Supreme Court dismisses plea of firm linked to Robert Vadra in I-T case
Delhi-based firm Sky Light Hospitality had filed an appeal against the February order of the Delhi high court which had rejected its petition against the I-T notice
New Delhi:The Supreme Court on Friday dismissed the petition filed by a hospitality firm linked to Robert Vadra challenging an Income Tax (I-T) department notice to it for re-assessment of its profits from land deals in Haryana and Rajasthan for 2010-11.
The Delhi-based firm, Sky Light Hospitality LLP, had filed an appeal against the February order of the Delhi high court which had rejected its petition against the I-T notice.
After a brief hearing, an apex court bench of justices A.K. Sikri and Ashok Bhushan refused to interfere with the high court’s order by which the firm associated with Vadra was directed to join proceedings before the assessing officer.
The I-T department, in a tax evasion report tabled before the high court, had said it had reasons to believe that over Rs35 crore, earned by the firm in 2010-11, “had escaped from assessment”.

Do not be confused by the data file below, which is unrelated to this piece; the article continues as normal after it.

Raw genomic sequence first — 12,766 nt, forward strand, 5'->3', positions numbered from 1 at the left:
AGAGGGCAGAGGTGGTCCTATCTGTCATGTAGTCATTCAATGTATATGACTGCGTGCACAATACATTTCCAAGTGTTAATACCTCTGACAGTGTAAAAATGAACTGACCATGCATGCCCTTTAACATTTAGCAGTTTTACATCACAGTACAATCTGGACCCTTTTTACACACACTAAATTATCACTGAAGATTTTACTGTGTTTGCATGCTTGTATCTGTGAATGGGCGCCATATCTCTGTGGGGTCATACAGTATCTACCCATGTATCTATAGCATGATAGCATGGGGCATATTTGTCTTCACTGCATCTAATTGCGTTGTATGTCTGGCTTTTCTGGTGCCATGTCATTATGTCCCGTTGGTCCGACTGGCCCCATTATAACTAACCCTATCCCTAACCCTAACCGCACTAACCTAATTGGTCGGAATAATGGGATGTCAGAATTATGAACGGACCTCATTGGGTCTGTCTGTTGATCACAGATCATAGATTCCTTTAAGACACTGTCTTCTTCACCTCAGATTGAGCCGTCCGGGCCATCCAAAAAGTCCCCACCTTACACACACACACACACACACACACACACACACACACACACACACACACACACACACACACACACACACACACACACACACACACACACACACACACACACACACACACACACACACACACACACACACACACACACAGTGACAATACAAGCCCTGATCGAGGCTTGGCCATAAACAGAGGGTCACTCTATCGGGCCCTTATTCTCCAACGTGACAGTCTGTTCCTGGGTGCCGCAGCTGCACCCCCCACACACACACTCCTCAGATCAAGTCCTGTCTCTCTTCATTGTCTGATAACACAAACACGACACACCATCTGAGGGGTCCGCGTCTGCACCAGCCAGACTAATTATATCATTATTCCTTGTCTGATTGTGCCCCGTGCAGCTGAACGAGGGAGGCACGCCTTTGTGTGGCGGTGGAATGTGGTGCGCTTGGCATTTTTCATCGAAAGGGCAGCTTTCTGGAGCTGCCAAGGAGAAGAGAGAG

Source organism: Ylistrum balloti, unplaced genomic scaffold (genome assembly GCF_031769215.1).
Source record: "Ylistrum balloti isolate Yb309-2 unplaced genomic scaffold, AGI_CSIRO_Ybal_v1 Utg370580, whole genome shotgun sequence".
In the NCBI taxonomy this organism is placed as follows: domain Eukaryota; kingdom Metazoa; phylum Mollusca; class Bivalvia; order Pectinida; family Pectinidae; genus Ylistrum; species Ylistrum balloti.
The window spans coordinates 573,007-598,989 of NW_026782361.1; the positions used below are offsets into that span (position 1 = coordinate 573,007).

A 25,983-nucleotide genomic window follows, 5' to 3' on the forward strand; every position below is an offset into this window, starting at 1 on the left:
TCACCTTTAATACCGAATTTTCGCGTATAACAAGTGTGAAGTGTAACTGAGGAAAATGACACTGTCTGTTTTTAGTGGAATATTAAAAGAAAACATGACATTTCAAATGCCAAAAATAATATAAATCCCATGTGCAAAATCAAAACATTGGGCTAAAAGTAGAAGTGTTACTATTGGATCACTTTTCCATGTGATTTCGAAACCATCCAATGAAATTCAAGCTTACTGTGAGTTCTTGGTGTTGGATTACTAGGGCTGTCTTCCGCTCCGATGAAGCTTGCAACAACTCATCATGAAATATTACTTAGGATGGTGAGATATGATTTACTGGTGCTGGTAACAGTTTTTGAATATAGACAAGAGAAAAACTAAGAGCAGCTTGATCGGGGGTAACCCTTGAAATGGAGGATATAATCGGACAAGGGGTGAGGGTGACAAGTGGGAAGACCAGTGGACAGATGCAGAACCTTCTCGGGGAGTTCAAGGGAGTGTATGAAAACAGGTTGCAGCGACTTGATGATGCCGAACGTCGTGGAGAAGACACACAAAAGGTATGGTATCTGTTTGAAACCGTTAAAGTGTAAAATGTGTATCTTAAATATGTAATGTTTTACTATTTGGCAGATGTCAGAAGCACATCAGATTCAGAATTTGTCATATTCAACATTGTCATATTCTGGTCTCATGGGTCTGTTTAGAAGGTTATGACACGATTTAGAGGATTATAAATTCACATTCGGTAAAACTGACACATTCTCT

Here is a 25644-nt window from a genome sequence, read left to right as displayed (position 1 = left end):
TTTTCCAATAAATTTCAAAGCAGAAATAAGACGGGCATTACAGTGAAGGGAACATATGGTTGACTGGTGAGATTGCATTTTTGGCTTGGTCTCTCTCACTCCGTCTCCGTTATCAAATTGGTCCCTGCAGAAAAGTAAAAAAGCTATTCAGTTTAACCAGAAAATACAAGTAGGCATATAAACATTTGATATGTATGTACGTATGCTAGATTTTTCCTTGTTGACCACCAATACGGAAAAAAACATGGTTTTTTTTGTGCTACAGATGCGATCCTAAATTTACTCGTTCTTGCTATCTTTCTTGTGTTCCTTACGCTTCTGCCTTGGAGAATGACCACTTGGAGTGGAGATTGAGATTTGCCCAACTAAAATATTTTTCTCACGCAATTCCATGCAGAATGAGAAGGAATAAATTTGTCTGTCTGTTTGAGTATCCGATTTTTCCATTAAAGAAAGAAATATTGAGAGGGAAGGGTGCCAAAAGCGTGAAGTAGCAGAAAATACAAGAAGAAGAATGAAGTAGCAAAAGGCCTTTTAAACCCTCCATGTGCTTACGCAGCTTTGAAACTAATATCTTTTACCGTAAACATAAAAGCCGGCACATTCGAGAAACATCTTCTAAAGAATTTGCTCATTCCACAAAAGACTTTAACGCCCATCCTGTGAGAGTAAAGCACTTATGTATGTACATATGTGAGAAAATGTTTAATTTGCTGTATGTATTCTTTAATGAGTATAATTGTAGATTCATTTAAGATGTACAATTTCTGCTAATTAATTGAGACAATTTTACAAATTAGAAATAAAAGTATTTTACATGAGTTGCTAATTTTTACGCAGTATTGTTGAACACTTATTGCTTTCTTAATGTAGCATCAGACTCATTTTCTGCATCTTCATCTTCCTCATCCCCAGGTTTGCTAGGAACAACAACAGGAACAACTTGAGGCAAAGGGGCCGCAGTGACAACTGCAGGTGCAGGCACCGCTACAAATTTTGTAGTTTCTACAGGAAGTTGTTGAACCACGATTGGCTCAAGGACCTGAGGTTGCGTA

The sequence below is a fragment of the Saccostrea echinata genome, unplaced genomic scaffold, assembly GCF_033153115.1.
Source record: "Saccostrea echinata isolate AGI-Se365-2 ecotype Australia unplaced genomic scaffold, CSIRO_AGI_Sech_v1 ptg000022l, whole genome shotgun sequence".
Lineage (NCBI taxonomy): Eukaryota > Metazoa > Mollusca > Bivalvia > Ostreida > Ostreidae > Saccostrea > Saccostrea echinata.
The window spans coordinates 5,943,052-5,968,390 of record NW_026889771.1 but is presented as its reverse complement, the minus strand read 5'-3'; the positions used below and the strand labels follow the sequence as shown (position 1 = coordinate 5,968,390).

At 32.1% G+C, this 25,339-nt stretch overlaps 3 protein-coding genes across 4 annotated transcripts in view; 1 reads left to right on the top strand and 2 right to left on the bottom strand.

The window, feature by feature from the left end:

The high court had said, “After going through the reasons, we are satisfied that the ‘reasons to believe’ show and establish a live link and connect with the inference drawn that income had escaped assessment, which is required for issuance of notice.”
In the high court, the firm had challenged the I-T department’s notice, contending that the “reasons to believe” were mere reasons to suspect and do not establish that income had escaped assessment.
Disagreeing with the firm’s contention, the high court had said that “absolute certainty is not required at the time of issue of notice and at the same time, ‘reasons to believe’ must not be based on mere suspicion, gossip or rumour.
The said test and criteria, we have no hesitation in holding, is satisfied in the present case”. “There is evidence and material on record to justify issue of notice,” it said.
The high court also said that as long as there was a “honest and reasonable opinion” formed by the assessing officer and the “reasons to believe” are not mere “reasons to suspect”, courts should not interject to stop the adjudication process and scrutiny on merits.”
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